Gov. Roy Cooper announced Wednesday that North Carolina will stay in Phase Two of COVID-19-related restrictions until at least Sept. 11. Phase Two was set to expire Friday.

Cooper said he considered recommendations from health experts and those involved in school reopening plans.

Remaining in phase two means most mass gatherings are still limited to 10 people indoors and 25 outdoors, on-premises dining at restaurants is still limited to about 50% of capacity and movie theaters, museums, public playgrounds, indoor exercise facilities and gaming establishments must remain closed. Religious gatherings, funerals and weddings are exempt.

North Carolina has been in Phase Two of the restrictions since May 22.

Cooper’s announcement comes as Dr. Mandy Cohen, director of the N.C. Department of Health and Human Services, said four major metrics the state uses to analyze the virus’ spread have stabilized.

"While we are seeing stabilization of our numbers, that doesn't mean we can let up. We know this stability is fragile, and the trends can change quickly if we let down our guard,” said Cooper.

“As I said last week, stable is good, but decreasing is better. And while we are seeing stabilization of our numbers, that doesn’t mean we can let up. You only have to look at hospitals in other states that have been overwhelmed when reopening occurred too fast.”

Cooper already announced that North Carolina schools will reopen in August under “Plan B,” allowing both in-person and remote learning. This plan involves some students potentially rotating schedules, with some students not coming onto campus at all.

In the Wilkes County’s Schools, students who didn’t opt for remote learning every day will rotate each day between learning in their classrooms and learning remotely. Each school will have two groups, with one learning remotely the same day the other is learning in classrooms and vice-versa the next day.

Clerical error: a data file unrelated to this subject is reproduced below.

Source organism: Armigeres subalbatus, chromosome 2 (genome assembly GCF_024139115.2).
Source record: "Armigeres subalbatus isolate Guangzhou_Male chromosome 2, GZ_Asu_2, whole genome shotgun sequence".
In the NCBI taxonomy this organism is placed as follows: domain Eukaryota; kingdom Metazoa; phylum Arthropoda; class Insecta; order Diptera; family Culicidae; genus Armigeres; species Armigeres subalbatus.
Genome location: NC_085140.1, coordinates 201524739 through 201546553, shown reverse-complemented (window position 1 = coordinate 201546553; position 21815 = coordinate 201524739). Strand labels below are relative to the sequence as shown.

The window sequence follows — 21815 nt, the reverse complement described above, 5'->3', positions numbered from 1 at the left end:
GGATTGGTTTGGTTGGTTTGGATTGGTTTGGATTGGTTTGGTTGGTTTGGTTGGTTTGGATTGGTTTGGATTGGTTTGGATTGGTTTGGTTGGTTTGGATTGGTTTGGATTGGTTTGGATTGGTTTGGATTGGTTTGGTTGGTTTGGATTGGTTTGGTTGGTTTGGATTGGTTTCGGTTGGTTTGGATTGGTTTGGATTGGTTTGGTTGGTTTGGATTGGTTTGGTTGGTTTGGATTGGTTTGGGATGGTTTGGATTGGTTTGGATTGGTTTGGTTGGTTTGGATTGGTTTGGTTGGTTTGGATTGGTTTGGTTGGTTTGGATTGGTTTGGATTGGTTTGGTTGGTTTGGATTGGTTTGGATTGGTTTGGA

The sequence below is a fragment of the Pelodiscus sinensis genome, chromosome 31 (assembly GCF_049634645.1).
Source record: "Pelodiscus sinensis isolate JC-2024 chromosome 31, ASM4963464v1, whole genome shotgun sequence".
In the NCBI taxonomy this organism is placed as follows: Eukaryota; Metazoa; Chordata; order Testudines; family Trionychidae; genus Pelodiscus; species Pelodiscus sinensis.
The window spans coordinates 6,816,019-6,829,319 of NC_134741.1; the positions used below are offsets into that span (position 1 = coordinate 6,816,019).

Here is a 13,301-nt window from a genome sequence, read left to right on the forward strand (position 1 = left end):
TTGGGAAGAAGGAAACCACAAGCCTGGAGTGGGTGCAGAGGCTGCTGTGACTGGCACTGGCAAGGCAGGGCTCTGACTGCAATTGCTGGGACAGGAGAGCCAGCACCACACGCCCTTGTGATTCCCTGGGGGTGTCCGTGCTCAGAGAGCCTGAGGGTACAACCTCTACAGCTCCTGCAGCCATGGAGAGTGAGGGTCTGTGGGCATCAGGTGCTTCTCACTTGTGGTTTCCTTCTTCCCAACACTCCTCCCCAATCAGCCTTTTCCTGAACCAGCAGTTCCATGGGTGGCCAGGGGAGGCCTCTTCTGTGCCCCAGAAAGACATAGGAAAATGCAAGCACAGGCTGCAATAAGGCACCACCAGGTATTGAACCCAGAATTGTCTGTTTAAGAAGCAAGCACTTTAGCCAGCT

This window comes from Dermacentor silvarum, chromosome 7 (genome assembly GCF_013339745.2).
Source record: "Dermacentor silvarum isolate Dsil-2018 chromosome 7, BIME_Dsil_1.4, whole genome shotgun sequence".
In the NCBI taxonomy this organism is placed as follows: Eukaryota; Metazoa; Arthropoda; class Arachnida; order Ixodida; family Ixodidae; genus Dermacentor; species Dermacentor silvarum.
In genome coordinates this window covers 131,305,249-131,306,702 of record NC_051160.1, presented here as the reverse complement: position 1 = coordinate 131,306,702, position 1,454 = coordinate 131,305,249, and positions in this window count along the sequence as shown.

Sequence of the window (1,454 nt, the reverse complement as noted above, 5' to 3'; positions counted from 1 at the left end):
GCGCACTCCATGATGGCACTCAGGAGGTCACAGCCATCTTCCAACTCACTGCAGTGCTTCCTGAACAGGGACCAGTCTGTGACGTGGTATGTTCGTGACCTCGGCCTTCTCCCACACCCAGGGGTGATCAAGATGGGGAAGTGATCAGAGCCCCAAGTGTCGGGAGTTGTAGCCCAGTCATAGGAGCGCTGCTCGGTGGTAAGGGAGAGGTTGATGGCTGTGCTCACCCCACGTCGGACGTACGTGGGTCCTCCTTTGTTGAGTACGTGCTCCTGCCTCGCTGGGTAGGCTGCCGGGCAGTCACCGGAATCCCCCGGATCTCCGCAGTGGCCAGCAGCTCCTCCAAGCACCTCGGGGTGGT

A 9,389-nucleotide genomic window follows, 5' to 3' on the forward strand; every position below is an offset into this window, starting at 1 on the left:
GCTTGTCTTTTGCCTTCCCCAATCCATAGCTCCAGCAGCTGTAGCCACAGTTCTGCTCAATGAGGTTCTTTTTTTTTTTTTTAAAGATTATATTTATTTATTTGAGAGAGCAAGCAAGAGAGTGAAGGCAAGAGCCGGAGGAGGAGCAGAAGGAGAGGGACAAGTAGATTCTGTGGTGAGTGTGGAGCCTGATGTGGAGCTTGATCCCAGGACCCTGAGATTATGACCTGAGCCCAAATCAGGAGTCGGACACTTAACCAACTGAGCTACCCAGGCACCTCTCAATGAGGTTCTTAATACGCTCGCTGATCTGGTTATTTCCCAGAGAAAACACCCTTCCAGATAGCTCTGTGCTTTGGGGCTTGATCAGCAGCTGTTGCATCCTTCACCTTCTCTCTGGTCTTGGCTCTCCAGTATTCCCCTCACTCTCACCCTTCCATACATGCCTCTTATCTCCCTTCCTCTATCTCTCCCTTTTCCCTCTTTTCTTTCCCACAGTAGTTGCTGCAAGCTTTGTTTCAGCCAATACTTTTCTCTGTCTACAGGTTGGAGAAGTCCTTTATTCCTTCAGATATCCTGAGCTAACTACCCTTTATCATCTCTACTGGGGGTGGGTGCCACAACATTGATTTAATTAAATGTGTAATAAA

“We want to be done with this pandemic, but it’s not done with us. We’ll continue toward the school year and work together with everyone’s safety in mind. The easiest and most effective way we can ensure our children go to school in August and ease economic restrictions: wear a mask,” Cooper said.

Cooper announced in June that face masks are required in most public places, indoors or outdoors, when people are or may be within six feet of others.

They are required for all employees and customers of retail businesses and restaurants as well as workers in manufacturing, construction, meat processing and agriculture settings.

Retailers must have all customers in their establishments wearing facial coverings if they are or may be within six feet of others, unless customers claim any of several listed exceptions. Face coverings may be removed for certain grooming services.

On July 31, Cooper enacted a statewide curfew, forcing restaurants, breweries, wineries and distilleries to stop selling alcoholic drinks after 11 p.m. as bars remain closed. The curfew remains in effect through 11 p.m. on Aug. 31.

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